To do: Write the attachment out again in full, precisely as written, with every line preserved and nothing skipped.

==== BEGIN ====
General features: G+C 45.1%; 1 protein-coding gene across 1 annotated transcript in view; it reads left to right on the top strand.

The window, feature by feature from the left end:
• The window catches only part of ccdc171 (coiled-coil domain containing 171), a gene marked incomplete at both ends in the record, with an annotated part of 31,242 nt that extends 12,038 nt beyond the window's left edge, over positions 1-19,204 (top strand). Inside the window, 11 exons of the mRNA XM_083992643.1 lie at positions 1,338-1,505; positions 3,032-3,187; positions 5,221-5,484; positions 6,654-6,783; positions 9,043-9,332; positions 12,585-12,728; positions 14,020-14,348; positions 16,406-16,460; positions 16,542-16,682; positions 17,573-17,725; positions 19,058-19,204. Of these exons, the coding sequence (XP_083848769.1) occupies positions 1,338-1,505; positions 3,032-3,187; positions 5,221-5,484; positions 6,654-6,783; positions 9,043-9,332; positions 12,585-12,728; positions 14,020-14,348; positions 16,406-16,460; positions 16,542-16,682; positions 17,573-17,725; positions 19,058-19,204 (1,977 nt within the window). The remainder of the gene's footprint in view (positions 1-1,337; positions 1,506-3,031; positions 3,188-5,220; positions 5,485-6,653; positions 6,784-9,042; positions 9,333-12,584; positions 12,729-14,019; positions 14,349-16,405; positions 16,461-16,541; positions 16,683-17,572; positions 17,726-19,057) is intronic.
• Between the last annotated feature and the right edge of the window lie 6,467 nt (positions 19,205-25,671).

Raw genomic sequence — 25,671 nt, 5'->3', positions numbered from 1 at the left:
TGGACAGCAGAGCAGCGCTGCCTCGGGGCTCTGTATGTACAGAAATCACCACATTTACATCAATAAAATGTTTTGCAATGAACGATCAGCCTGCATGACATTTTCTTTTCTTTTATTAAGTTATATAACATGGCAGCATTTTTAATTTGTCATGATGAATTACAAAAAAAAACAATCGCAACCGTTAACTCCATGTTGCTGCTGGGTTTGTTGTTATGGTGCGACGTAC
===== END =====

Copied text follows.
General features: G+C 45.1%; 1 protein-coding gene across 1 annotated transcript in view; it reads left to right on the top strand.

The window, feature by feature from the left end:
• The window catches only part of ccdc171 (coiled-coil domain containing 171), a gene marked incomplete at both ends in the record, with an annotated part of 31,242 nt that extends 12,038 nt beyond the window's left edge, over positions 1-19,204 (top strand). Inside the window, 11 exons of the mRNA XM_083992643.1 lie at positions 1,338-1,505; positions 3,032-3,187; positions 5,221-5,484; positions 6,654-6,783; positions 9,043-9,332; positions 12,585-12,728; positions 14,020-14,348; positions 16,406-16,460; positions 16,542-16,682; positions 17,573-17,725; positions 19,058-19,204. Of these exons, the coding sequence (XP_083848769.1) occupies positions 1,338-1,505; positions 3,032-3,187; positions 5,221-5,484; positions 6,654-6,783; positions 9,043-9,332; positions 12,585-12,728; positions 14,020-14,348; positions 16,406-16,460; positions 16,542-16,682; positions 17,573-17,725; positions 19,058-19,204 (1,977 nt within the window). The remainder of the gene's footprint in view (positions 1-1,337; positions 1,506-3,031; positions 3,188-5,220; positions 5,485-6,653; positions 6,784-9,042; positions 9,333-12,584; positions 12,729-14,019; positions 14,349-16,405; positions 16,461-16,541; positions 16,683-17,572; positions 17,726-19,057) is intronic.
• Between the last annotated feature and the right edge of the window lie 6,467 nt (positions 19,205-25,671).

Raw genomic sequence — 25,671 nt, 5'->3', positions numbered from 1 at the left:
TGGACAGCAGAGCAGCGCTGCCTCGGGGCTCTGTATGTACAGAAATCACCACATTTACATCAATAAAATGTTTTGCAATGAACGATCAGCCTGCATGACATTTTCTTTTCTTTTATTAAGTTATATAACATGGCAGCATTTTTAATTTGTCATGATGAATTACAAAAAAAAACAATCGCAACCGTTAACTCCATGTTGCTGCTGGGTTTGTTGTTATGGTGCGACGTAC